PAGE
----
Monday, July 23, 2007

BP Whiting Refinery

Recently the Chicago Tribune ran an article about a BP Factory in Whiting, Indiana and misrepresented some important facts. This post is an effort to clarify some of these facts.

The Chicago Tribune article can be found here:,1,647384.story?ctrack=3&cset=true

BP's fact sheet can be found here:

There are obviously some discrepancy's between them. I will touch on three of these that touch on the impacts to our environment.

What is going into Lake Michigan from the refinery?

Chicago Tribune claims: "The massive BP oil refinery in Whiting, Ind., is planning to dump significantly more ammonia and industrial sludge into Lake Michigan, running counter to years of efforts to clean up the Great Lakes."

BP claims: "Only treated water into Lake Michigan: What is released from our refinery is treated water that is more than 99.9% water - not sludge. All sludge is treated separately, according to state and federal requirements, and never discharged into Lake Michigan."

Will the refinery be allowed to emit more pollutants into the lake?

Chicago Tribune claims: "Under BP's new state water permit, the refinery -- already one of the largest polluters along the Great Lakes -- can release 54 percent more ammonia and 35 percent more sludge into Lake Michigan each day. Ammonia promotes algae blooms that can kill fish, while sludge is full of concentrated heavy metals. The refinery will still meet federal water pollution guidelines. But federal and state officials acknowledge this marks the first time in years that a company has been allowed to dump more toxic waste into Lake Michigan."

BP claims: "Well within legal limits - A new water discharge permit allows the refinery's average ammonia discharge to increase, but at levels that will still be less than half of those that federal environmental guidelines could allow."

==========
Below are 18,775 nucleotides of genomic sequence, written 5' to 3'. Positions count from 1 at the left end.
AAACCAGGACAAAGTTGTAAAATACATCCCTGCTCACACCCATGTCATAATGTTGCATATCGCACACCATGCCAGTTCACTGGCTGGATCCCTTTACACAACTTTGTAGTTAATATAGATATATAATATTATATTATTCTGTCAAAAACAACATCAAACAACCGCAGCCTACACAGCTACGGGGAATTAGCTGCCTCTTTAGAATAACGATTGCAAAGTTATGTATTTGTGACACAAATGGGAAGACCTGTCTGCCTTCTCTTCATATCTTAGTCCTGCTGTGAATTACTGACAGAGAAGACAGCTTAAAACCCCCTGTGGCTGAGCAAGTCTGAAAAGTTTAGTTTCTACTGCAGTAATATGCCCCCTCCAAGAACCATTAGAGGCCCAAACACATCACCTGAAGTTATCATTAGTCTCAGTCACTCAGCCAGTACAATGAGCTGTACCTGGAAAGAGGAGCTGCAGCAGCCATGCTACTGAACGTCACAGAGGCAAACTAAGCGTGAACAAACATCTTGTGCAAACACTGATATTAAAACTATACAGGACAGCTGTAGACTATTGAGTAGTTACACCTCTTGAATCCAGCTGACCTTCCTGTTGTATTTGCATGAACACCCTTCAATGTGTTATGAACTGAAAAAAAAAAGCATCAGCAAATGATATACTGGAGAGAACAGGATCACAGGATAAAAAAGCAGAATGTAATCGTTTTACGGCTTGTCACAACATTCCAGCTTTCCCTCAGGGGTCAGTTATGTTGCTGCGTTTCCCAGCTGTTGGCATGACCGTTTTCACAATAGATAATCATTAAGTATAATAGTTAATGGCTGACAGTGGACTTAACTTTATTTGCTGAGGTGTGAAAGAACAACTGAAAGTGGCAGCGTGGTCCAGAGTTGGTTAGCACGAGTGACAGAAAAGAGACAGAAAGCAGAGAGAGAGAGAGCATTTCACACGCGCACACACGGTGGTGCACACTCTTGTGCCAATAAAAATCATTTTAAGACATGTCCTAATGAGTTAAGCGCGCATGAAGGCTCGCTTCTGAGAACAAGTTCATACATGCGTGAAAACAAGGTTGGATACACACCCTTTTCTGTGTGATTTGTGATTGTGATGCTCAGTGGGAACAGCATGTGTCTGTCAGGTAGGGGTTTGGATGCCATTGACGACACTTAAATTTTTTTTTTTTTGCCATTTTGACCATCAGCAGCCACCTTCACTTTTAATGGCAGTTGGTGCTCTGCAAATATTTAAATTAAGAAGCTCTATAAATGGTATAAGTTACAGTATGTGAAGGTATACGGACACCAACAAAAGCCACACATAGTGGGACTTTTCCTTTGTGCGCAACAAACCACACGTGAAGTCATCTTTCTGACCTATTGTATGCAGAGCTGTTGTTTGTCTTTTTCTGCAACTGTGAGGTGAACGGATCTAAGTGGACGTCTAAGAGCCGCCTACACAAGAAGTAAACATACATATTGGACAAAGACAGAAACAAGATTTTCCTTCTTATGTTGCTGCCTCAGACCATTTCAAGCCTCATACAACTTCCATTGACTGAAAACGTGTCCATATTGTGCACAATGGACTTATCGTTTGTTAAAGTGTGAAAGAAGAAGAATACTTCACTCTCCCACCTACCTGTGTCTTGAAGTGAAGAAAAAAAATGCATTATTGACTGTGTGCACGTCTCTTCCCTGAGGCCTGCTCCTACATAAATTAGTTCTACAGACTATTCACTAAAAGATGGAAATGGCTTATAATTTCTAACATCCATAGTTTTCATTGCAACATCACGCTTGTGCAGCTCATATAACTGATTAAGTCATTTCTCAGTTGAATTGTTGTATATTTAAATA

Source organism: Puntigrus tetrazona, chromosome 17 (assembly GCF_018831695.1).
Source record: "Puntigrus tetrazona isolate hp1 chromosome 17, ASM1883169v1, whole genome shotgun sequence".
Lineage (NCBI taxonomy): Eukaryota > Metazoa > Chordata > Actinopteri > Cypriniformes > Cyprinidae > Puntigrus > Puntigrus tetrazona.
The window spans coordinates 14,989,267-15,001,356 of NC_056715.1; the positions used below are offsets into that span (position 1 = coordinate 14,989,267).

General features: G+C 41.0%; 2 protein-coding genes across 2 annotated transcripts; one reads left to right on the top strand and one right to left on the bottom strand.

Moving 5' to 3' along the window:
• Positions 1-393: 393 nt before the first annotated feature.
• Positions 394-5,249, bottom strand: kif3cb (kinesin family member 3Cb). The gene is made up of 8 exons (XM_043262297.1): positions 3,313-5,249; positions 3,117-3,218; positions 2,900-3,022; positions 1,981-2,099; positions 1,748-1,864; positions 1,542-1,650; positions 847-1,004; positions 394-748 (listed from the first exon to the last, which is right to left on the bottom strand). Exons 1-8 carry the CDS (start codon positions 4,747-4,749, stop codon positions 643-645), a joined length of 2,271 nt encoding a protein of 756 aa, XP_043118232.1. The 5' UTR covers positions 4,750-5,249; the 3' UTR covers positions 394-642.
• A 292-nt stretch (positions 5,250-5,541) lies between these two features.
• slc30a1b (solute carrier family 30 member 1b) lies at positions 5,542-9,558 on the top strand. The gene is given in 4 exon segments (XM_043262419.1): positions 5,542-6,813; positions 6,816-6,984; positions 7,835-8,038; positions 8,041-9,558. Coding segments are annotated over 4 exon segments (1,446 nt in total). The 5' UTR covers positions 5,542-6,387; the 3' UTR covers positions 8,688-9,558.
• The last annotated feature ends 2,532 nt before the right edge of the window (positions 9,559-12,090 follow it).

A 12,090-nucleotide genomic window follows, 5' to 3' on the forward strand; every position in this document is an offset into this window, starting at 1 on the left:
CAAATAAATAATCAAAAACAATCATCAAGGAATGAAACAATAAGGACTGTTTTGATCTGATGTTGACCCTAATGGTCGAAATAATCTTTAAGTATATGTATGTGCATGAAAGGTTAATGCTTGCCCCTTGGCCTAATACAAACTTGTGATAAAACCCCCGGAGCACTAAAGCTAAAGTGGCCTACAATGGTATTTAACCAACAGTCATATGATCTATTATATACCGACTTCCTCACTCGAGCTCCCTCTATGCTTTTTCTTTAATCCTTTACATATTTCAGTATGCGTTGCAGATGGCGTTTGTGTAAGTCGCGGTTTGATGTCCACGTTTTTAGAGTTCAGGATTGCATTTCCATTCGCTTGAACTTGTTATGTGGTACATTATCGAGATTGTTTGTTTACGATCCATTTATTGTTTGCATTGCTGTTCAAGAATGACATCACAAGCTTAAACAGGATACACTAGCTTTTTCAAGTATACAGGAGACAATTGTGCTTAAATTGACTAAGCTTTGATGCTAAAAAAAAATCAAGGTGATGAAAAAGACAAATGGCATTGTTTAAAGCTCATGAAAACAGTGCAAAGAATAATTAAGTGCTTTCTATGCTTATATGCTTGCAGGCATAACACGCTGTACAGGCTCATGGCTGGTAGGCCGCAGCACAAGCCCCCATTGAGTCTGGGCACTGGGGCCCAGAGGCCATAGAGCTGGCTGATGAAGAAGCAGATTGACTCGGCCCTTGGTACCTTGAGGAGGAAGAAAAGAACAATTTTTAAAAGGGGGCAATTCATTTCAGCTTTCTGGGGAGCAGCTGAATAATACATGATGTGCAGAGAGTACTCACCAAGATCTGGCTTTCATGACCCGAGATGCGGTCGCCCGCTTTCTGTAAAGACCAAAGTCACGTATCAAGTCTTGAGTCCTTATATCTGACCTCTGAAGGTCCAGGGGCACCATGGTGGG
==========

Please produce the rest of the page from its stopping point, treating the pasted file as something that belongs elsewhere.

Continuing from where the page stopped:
Local crude oil vs mid-east crude oil:

Chicago Tribune claims: "BP, which aggressively markets itself as an environmentally friendly corporation, is investing heavily in Canadian crude oil to reduce its reliance on sources in the Middle East. Extracting petroleum from the thick goop is a dirtier process than conventional methods. It also requires more energy that could significantly increase greenhouse gases linked to global warming."

BP claims: "Energy , security and diversity - BP plans to spend more than $3 billion to modernize the Whiting Refinery to process additional heavy crude oil from Canada, a secure and reliable source" They also say: "Collaborative, transparent approach - BP is working with federal, state and local elected officials, regulators, community and environmental organizations, and communities to develop comprehensive, environmentally sound plans."

As you can see, there must be trade offs in order for us to acquire energy Independence, and one of those trade offs, will be the impact to our environment. Global warming and clean water are obviously both crucial concerns, but the lifestyle we've all grown accustomed to, requires resources that we don't currently have enough of in our own backyards. Sometimes we have to sacrifice a little bit for one cause, in order to advance another. As our technology advances, hopefully the sacrifices will get smaller and smaller. If we can reduce our dependence on foreign oil, and still maintain federal and environmental guidelines at the refinery as is declared by BP, this time it seems as if the trade off is well worth the sacrifice for the benefits gained.